Friday, February 25, 2005

What Are the Chances It’ll Happen?

The following point is very obvious—but only when one thinks about it. The reason I bring it up is that I suspect, all too often, many people, especially when in haste, don’t think about it.

I was discussing something with someone and he said that a certain event we were discussing would likely occur. I pressed him and asked him how likely he thought it would be. He said he guessed it’d be about 80%.

When I asked him why, he said, event A is about 80%, which leads to B which is about 80%, which leads to C which is about 80%. So, he concluded, the likelihood of C occurring is about 80%.

Now this man is not a stupid man; he just wasn’t thinking. When I pointed out to him on that chain of probabilities, C is about slightly better than 50%, he immediately realized I was right.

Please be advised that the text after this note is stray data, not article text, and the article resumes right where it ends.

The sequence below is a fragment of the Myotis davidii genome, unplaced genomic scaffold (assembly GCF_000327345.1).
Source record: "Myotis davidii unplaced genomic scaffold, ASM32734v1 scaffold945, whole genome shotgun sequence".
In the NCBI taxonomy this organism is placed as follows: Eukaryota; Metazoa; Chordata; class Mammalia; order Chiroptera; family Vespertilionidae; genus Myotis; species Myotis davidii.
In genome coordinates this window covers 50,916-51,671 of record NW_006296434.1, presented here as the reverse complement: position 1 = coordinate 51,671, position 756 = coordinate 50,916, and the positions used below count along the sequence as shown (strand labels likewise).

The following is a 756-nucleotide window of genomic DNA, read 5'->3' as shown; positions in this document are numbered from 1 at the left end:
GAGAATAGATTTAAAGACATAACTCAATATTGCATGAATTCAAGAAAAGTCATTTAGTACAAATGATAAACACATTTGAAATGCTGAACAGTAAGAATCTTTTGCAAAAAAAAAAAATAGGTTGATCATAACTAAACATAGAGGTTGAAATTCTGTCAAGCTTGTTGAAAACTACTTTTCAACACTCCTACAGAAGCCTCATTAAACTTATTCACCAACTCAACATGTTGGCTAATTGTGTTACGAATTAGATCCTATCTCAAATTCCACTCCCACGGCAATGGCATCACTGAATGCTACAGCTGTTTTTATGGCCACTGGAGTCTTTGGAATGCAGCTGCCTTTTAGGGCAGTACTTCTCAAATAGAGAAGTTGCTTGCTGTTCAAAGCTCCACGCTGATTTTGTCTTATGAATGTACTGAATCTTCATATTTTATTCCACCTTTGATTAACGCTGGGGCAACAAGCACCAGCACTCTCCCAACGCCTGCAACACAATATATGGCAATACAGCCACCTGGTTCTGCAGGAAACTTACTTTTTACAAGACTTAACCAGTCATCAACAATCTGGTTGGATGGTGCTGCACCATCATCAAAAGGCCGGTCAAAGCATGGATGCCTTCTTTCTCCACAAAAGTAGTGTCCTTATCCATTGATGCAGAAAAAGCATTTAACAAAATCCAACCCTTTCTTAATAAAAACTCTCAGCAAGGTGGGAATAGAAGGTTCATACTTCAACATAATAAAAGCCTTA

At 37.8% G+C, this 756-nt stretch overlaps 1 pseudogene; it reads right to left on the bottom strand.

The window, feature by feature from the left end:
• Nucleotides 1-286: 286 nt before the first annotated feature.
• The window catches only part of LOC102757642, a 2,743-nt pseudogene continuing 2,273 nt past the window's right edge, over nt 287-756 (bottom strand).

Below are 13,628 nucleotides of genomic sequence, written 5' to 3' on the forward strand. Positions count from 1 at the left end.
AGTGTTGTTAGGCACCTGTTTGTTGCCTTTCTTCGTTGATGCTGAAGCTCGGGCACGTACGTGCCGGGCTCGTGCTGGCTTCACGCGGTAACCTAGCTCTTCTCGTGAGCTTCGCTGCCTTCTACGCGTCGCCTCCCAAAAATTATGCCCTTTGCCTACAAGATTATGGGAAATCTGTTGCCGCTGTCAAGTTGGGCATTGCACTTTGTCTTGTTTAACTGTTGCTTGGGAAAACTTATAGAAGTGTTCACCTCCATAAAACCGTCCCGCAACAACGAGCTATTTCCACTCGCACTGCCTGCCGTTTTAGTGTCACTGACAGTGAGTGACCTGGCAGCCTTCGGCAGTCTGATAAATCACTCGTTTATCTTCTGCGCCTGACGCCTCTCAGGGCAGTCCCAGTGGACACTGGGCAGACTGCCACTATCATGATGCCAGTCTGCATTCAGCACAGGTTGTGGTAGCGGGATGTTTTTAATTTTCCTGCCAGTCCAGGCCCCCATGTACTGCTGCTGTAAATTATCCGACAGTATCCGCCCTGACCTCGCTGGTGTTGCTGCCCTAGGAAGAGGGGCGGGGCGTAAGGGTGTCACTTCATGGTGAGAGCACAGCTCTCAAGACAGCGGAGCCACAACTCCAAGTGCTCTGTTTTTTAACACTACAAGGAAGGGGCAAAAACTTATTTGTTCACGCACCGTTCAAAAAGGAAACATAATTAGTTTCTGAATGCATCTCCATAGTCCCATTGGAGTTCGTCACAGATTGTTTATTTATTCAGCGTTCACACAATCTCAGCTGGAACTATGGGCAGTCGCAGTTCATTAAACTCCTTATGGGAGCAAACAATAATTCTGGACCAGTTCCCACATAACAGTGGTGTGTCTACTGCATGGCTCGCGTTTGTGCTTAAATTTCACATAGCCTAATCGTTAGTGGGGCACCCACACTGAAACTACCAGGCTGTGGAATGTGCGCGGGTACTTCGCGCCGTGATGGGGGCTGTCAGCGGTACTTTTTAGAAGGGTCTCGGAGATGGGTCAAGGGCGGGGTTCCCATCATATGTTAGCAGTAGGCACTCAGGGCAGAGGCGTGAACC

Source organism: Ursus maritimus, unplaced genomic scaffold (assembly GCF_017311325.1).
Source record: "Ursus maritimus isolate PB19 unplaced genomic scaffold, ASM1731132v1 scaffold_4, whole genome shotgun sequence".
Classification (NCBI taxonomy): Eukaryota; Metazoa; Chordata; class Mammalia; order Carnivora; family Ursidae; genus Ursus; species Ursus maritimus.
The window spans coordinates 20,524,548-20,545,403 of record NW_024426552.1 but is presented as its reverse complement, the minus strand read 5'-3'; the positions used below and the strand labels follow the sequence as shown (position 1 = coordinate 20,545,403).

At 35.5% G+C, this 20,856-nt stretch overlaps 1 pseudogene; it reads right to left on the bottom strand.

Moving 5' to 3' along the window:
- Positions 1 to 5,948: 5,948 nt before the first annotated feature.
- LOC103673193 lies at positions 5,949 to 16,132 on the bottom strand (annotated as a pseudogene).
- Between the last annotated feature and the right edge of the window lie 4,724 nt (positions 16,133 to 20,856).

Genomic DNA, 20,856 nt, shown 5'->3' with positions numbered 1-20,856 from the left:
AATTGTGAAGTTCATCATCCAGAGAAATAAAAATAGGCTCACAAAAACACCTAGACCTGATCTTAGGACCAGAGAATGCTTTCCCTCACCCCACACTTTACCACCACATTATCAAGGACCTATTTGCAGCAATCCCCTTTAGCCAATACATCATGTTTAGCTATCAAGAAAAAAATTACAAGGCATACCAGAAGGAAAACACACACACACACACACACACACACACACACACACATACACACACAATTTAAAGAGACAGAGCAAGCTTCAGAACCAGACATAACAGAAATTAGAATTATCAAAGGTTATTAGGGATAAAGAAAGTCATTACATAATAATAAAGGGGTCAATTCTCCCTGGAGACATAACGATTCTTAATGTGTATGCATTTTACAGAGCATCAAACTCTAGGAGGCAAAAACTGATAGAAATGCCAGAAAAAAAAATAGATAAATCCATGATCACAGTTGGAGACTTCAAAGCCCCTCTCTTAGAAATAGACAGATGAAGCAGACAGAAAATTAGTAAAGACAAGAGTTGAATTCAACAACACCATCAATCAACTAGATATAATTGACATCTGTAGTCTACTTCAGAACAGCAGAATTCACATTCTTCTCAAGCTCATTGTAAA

I suspect that all too often, when people are estimating probabilities they merely average them out in their heads rather than multiply them; what I mean is, that if you asked many people about the probability of an event occurring when the prior events leading up to it all have a probability of around 80%, many people would unthinkingly answer about 80%. Yet, if there are five events in the 80% chain of events, the likelihood of the final event occurring is less than 1/3.

Just something to be mindful of.


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